Several years ago, I had a couple of Bible studies with a
man who claimed the Holy Spirit granted members of his church
miraculous gifts. I learned one very sad fact from that man. This
individual was a go-getter in his church. One of his goals was to
study with as many people as possible to convince them that the
Holy Spirit was really moving miraculously within his church.
Though he had studied the issue of modern miraculous gifts with
dozens of people, he claimed that almost no one he had studied
with knew what they really believed on the issue or why they
believed it. It is no wonder then that numerous churches of all
brands, faiths and sizes are experiencing turmoil regarding this
issue. Most people hold a position on this issue out of tradition,
without knowing what the Bible really says. Regrettably, this is
one of those issues about which even many of our brethren are
scared. They see the Holy Spirit give miraculous gifts in the
Bible, they see preachers claim they are not for today—but they
do not know why? They want to hold the “party line”—so they
just avoid discussing this issue. But we are not to hold party
lines. We are not to believe just what we have always believed. We
are to believe what the Bible says. We must not be afraid to
examine the scriptures on any issue. If we are wrong, we need to
change. If we are right, then we need to be strengthened. What is
Before we begin, we must understand two preliminary points.
First, we must understand our question. We are not asking
what the Holy Spirit can do. The Holy Spirit, being divine, can do
anything He pleases. Additionally, we are not asking what we
should do. For all our toiling and trying, we could never do
anything miraculous unless the Holy Spirit granted the power. We
are asking, “What does the Holy Spirit do?” Does the Holy
Spirit still grant miraculous gifts to God’s children today?
Second, we must understand how to answer this question. We
cannot answer this question based on experiences and feelings. Matthew
7:21-23 presents people with very strong experiences and very
strong feelings. However, the Lord claimed He never
knew them. I do not know what their experiences were, but their
experiences had misled them. Jesus had never known them; they had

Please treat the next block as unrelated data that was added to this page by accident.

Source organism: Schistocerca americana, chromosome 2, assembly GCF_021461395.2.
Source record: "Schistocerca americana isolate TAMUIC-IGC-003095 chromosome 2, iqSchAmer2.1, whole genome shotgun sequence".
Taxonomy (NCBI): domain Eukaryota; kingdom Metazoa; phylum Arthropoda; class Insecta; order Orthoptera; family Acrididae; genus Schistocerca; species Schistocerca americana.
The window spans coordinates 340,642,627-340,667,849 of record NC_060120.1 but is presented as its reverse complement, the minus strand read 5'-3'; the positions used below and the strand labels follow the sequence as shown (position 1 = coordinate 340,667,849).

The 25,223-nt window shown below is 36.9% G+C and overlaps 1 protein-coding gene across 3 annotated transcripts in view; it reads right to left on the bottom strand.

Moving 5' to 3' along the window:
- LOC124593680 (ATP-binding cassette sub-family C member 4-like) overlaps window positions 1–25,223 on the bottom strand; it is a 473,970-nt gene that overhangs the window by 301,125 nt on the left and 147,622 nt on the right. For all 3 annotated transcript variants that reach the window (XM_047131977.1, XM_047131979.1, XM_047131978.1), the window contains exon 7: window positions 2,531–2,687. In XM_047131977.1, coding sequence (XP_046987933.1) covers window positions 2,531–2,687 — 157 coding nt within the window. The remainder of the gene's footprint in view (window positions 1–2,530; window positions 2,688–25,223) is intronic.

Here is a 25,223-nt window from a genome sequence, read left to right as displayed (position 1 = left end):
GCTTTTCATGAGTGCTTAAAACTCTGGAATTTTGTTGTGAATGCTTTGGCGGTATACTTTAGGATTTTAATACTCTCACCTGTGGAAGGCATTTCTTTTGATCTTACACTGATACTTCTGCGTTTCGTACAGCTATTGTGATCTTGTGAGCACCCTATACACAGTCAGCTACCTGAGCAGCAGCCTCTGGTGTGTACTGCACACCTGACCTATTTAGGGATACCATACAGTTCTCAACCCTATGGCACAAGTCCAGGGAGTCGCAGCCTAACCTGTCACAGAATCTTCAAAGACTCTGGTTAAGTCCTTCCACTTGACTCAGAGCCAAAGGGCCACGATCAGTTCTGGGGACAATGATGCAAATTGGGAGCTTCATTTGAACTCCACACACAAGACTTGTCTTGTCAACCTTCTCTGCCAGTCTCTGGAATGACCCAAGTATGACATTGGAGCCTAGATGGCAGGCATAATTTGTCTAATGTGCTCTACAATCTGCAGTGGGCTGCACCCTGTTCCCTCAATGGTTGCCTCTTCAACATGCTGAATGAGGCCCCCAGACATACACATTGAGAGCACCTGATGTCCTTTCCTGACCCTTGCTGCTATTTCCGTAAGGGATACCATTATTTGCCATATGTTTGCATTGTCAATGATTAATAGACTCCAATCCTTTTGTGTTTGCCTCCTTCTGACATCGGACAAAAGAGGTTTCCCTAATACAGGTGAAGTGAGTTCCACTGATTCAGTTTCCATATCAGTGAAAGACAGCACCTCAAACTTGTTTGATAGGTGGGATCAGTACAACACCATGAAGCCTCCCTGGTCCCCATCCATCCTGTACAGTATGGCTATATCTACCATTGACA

never actually done what they thought they did. On the other hand,
Acts 19:1-7 presents
men who had never had any experiences with miraculous spiritual
gifts, such that they did not even know that there was a Holy
Spirit. However, their lack of experiences proved nothing. We can
only answer this question based on the clear revelation from
God—the Scripture (II
Timothy 3:16-17). Whatever our experiences, or lack thereof,
we must answer this question from scripture and then apply the
scripture to our experiences.
To begin answering, we must understand the purpose of the
miraculous gifts of the Spirit.
The Holy Spirit used miraculous gifts for three purposes.
According to John
16:12-13, the Holy Spirit used these gifts to reveal the will
According to Hebrews
2:2-4, the Holy Spirit used these gifts to confirm that the
will of God was what was being taught.
In I Corinthians
14:1-6, the Holy Spirit used these gifts to edify and convict.
Please note that the gifts were never used for
entertainment, monetary gain or emotional fulfillment. Also note,
that the gifts were not even used for the purpose of healing.
Though one of the gifts was healing, the purpose was still to
confirm that God’s will was being taught. Note in II Timothy 4:20, Paul left Trophimus sick in Miletus. Why did he not
just heal him? Because the purpose of the gift of healing was not
really about healing.
Additionally, note that the Scriptures claim the Spirit
would only use these miraculous gifts for a time. In I
Corinthians 13:8-10, we learn that when that which is perfect
is come, the Holy Spirit will no longer use miraculous gifts to
reveal, confirm, edify and convict.
We must understand the part
and the perfect in I Corinthians 13:8-13.
What did Paul mean by perfect?
The typical answer given today is that perfect
If perfect means sinless, then what does in
part mean? In part
means not perfect or sinful.
But what did Paul say was in
part? Paul said the miraculous gifts were in
Are the miraculous gifts of the Spirit sinful? Certainly
not. God does not sin, nor does He tempt others to sin (James
1:13). Therefore, our whole foundation for this series of
questions must be incorrect. Since that which is in
part is not referring to sinfulness, then that which is perfect
is not referring to sinlessness.
What then is the point of the part
and the perfect? The part is exactly that, something that is partial or only partially
accomplishes the task. While the perfect,
being contrasted with the partial
is that which is whole and complete or fully accomplishes the
We must understand what the perfect
From I Corinthians 13:8-13, we learn that miraculous spiritual gifts
would cease when the perfect comes. Love, however, never fails;
continuing even after the perfect comes (vs.
8). Additionally, faith and hope will also abide when